Tuesday, 14 July 2009

Protecting your marriage from the affair

Read a good article today and thought I would post it.

The heaving platform began to empty as the train drew into the station, and I squeezed onto the first available carriage. As I stood shoulder to shoulder with London commuters, I noticed a young couple opposite who stood smiling, gazing into each other’s eyes. To their left was a poster that read in big bold letters, ‘Mind the gap’.

Wise words, not only for users of the London underground, but also for marriage. Because it’s when a couple fails to ‘mind the gap’ in their relationship that an affair is so easily entered into.

Sarah and Robert’s was one of the first weddings we went to after leaving college. Many commented at the time that it was a match made in Heaven. Robert came to see us a few months ago. He sat at the table with his head in his hands and told us the painful news – this same marriage now lay in tatters.

Away on business
Over the next hour, he told us his story. When they were first married they had so much in common, a good social life and jobs they enjoyed. After their first child was born, Sarah continued to work part time. The pressure of Robert’s work increased and he was often away on business. Imperceptibly, a gap began to open up between them. The life seemed to have gone out of their relationship.

It was against this backdrop that Robert’s employers sent him on a business course. On the first evening, he was introduced to Lisa, a manager in the same line of business. As they chatted, he found that they had so much in common, and a spark was rekindled in him. He remembered thinking that this was how it used to be with Sarah when they first met. At the end of the course, they exchanged mobile numbers and agreed to keep in touch. She phoned him the following week and he agreed to meet up to discuss a business plan. The encouragement and support that she gave him was a powerful magnet. The meetings became a regular event. One day she suggested that it would be easier to meet at her flat…

Unmet emotional needs
The truth was that a gap had opened up in the marriage and Lisa had filled it. Their story is not uncommon and, of course, it could just as easily have been Sarah having the affair.

The beginning of an affair generally has little to do with physical attraction but much to do with friendship, and someone other than a spouse meeting unmet emotional needs.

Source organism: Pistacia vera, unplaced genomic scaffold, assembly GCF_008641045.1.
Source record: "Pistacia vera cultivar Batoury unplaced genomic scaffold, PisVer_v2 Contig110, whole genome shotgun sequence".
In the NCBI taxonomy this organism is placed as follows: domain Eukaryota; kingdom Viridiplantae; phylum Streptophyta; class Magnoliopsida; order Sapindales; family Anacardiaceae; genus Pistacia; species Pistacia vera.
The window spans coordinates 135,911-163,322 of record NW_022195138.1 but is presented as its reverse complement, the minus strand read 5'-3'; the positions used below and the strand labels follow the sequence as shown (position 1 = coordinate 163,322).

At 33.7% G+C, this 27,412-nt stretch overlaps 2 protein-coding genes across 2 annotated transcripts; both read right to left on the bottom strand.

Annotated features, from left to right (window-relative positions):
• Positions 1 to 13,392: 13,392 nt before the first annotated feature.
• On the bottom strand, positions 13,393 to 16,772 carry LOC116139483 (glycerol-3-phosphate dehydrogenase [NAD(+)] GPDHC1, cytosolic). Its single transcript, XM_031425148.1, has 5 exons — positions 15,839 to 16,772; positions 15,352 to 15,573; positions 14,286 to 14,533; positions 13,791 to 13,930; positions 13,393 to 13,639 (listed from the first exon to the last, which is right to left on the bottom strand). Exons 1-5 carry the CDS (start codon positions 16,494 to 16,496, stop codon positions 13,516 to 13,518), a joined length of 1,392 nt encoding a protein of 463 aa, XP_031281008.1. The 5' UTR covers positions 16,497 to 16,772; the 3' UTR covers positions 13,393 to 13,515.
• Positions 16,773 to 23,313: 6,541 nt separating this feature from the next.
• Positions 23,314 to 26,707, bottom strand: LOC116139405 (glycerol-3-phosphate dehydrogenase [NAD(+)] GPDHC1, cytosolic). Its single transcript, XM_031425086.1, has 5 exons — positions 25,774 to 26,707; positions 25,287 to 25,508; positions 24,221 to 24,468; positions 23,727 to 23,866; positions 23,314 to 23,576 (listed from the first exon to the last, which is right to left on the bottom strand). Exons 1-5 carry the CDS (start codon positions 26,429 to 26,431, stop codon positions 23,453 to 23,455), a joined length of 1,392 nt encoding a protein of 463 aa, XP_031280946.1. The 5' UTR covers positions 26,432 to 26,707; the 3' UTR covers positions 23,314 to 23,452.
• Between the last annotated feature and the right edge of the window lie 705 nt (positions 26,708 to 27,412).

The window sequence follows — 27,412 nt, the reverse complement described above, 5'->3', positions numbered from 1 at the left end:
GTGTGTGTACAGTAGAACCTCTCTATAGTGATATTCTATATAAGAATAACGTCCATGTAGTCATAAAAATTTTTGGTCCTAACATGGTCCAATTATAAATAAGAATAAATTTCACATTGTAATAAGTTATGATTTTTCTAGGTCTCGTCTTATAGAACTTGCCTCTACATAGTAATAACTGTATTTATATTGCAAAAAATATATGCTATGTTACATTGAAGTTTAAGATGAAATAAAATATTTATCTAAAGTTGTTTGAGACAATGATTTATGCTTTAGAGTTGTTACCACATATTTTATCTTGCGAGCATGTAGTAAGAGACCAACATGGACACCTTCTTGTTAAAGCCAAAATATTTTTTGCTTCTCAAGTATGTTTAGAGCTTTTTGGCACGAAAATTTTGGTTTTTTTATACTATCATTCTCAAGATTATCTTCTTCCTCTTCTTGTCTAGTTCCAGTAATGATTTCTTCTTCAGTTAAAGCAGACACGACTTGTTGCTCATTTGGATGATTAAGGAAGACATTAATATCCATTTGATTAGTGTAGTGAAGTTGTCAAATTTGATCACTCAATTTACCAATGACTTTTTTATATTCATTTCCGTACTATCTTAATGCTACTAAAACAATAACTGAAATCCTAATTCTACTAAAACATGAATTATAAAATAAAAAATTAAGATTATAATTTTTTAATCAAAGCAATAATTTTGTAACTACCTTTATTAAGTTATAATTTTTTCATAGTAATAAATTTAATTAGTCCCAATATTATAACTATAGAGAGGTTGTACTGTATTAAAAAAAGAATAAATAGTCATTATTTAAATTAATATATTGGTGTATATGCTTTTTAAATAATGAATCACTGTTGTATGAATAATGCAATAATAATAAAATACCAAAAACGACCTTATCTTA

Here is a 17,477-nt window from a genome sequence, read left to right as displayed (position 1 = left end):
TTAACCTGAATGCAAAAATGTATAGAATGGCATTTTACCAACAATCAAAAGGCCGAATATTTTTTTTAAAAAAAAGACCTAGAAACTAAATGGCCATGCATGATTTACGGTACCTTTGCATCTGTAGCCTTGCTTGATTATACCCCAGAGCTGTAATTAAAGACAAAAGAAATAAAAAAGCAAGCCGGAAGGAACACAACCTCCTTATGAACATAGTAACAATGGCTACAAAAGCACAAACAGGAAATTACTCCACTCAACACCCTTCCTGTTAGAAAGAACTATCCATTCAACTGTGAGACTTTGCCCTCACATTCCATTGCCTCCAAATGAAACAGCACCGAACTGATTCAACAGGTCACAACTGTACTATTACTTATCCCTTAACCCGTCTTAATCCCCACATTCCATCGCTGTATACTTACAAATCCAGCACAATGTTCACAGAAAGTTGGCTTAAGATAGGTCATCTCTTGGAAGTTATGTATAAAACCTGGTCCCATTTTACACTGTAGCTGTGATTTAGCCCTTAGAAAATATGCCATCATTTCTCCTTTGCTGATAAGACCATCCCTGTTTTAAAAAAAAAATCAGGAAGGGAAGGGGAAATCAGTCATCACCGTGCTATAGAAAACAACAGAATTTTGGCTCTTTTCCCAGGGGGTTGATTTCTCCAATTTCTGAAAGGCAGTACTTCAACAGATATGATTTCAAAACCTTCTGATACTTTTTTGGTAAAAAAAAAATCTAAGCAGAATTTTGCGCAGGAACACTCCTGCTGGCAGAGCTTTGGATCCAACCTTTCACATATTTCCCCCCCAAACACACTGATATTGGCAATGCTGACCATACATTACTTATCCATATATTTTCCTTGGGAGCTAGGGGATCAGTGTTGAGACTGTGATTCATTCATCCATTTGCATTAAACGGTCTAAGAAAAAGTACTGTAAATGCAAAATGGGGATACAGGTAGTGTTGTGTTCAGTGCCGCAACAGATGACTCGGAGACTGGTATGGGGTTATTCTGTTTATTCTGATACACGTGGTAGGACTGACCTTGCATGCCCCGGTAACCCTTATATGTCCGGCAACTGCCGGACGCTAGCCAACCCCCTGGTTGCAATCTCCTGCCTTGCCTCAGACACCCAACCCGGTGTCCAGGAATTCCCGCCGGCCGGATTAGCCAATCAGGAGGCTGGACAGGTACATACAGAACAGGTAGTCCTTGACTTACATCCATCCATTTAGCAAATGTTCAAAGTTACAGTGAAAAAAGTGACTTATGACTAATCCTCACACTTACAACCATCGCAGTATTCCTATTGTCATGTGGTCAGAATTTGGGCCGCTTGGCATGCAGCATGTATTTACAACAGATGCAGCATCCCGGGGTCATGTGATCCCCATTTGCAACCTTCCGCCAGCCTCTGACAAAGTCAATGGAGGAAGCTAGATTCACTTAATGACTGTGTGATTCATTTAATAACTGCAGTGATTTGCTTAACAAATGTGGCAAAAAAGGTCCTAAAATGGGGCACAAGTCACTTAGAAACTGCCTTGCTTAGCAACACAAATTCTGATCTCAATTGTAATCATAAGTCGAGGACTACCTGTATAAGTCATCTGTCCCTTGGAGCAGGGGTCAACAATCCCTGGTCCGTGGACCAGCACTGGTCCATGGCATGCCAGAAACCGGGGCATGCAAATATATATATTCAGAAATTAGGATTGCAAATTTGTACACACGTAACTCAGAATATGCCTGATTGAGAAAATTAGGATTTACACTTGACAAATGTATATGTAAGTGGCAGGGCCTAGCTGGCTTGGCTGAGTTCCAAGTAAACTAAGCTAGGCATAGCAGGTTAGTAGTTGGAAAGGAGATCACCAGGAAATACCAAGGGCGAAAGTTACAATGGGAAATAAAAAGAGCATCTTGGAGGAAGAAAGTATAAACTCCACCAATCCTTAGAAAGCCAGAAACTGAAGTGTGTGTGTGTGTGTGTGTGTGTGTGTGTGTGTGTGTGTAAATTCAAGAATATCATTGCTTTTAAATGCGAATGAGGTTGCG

Protecting a marriage is about ‘minding the gap’, by learning how to show love to each other in a way we each understand, as well as seeking to meet each other’s needs.

In my experience of speaking to couples, the failure to meet one another’s needs is more often simply due to ignorance, rather than selfishness or a wilful refusal to put a partner first. The fact is that most men and women have very different needs. But most assume their spouse’s are the same as theirs, and then are frustrated when their misdirected efforts do not have the desired effect.

Despite their best intentions, they fail to connect simply because they do not understand each other’s needs. A husband’s need for sexual fulfilment is not met by his wife’s offer of intimate conversation. In the same way, her need for affection is unlikely to be met by his suggestion of an evening together at the gym.

Love needs nurture and care if it is to grow – and nurturing the love in a marriage will mean taking time to tell one another what our needs are, and then learning how to meet them. And this is not about an iron-willed determination to meet needs at all costs. Whilst it begins with a choice, the feelings often follow, as it’s when we feel loved that we feel like loving. As Michelle Pfeiffer says to Bruce Willis in the film ‘The Story of Us’, “It’s a dance you perfect over time. It’s hard, much harder than I thought, but you don’t just give up.”

Another important part of minding the gap involves putting boundaries in place to protect the marriage relationship. Most affairs start with intimate conversation. So putting boundaries in place may mean saying no to lunch à deux, and proactively taking steps to avoid being alone with someone of the opposite sex to whom we’re attracted.

When my friend Kate found herself attracted to a colleague, she decided to confide in a trusted friend. Immediately the bubble burst and she found that her feelings changed. She had put an important boundary in place.

The conversation with Robert was several months ago. He had the courage to choose to end the affair. The slow and painful process of rebuilding trust and learning to meet each other’s needs has begun.

As the train pulled into the station, the young couple pushed their way to the door and stepped down from the train. I watched them walk away down the platform hand in hand, as the familiar tannoy announcement reminded us to ‘Mind the gap’.

Mind the gap

* Discover an activity to enjoy together
* Talk honestly about how you feel
* Keep your sexual relationship alive
* Show appreciation and approval – be your spouse’s ‘Number 1 Fan’
* Set aside a regular time to be together
* Go on a marriage course (like The Marriage Course)
* Set appropriate boundaries
* Seek to understand and meet each other’s needs

No comments: